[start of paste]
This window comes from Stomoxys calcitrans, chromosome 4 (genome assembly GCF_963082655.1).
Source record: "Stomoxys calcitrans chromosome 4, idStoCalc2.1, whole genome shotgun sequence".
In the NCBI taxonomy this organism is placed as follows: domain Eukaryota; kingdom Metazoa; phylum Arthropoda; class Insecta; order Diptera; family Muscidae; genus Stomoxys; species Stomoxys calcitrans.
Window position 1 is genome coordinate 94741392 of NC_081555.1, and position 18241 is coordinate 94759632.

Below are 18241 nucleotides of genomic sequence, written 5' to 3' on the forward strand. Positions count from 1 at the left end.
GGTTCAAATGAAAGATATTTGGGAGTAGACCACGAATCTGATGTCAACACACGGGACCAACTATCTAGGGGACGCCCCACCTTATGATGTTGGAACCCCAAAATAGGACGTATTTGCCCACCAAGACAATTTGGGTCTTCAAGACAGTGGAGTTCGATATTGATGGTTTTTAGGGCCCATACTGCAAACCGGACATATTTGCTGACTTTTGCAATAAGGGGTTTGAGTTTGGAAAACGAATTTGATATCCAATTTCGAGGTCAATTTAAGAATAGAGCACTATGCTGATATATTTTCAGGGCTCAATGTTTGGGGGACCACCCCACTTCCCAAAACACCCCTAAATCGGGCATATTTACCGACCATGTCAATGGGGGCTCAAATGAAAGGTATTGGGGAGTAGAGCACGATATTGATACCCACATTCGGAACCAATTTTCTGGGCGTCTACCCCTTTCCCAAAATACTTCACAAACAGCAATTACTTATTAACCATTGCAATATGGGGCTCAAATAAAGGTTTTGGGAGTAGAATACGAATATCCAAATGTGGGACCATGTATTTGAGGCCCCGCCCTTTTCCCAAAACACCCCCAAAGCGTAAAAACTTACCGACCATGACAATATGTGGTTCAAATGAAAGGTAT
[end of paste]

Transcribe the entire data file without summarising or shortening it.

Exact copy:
This window comes from Stomoxys calcitrans, chromosome 4 (genome assembly GCF_963082655.1).
Source record: "Stomoxys calcitrans chromosome 4, idStoCalc2.1, whole genome shotgun sequence".
In the NCBI taxonomy this organism is placed as follows: domain Eukaryota; kingdom Metazoa; phylum Arthropoda; class Insecta; order Diptera; family Muscidae; genus Stomoxys; species Stomoxys calcitrans.
Window position 1 is genome coordinate 94741392 of NC_081555.1, and position 18241 is coordinate 94759632.

Below are 18241 nucleotides of genomic sequence, written 5' to 3' on the forward strand. Positions count from 1 at the left end.
GGTTCAAATGAAAGATATTTGGGAGTAGACCACGAATCTGATGTCAACACACGGGACCAACTATCTAGGGGACGCCCCACCTTATGATGTTGGAACCCCAAAATAGGACGTATTTGCCCACCAAGACAATTTGGGTCTTCAAGACAGTGGAGTTCGATATTGATGGTTTTTAGGGCCCATACTGCAAACCGGACATATTTGCTGACTTTTGCAATAAGGGGTTTGAGTTTGGAAAACGAATTTGATATCCAATTTCGAGGTCAATTTAAGAATAGAGCACTATGCTGATATATTTTCAGGGCTCAATGTTTGGGGGACCACCCCACTTCCCAAAACACCCCTAAATCGGGCATATTTACCGACCATGTCAATGGGGGCTCAAATGAAAGGTATTGGGGAGTAGAGCACGATATTGATACCCACATTCGGAACCAATTTTCTGGGCGTCTACCCCTTTCCCAAAATACTTCACAAACAGCAATTACTTATTAACCATTGCAATATGGGGCTCAAATAAAGGTTTTGGGAGTAGAATACGAATATCCAAATGTGGGACCATGTATTTGAGGCCCCGCCCTTTTCCCAAAACACCCCCAAAGCGTAAAAACTTACCGACCATGACAATATGTGGTTCAAATGAAAGGTAT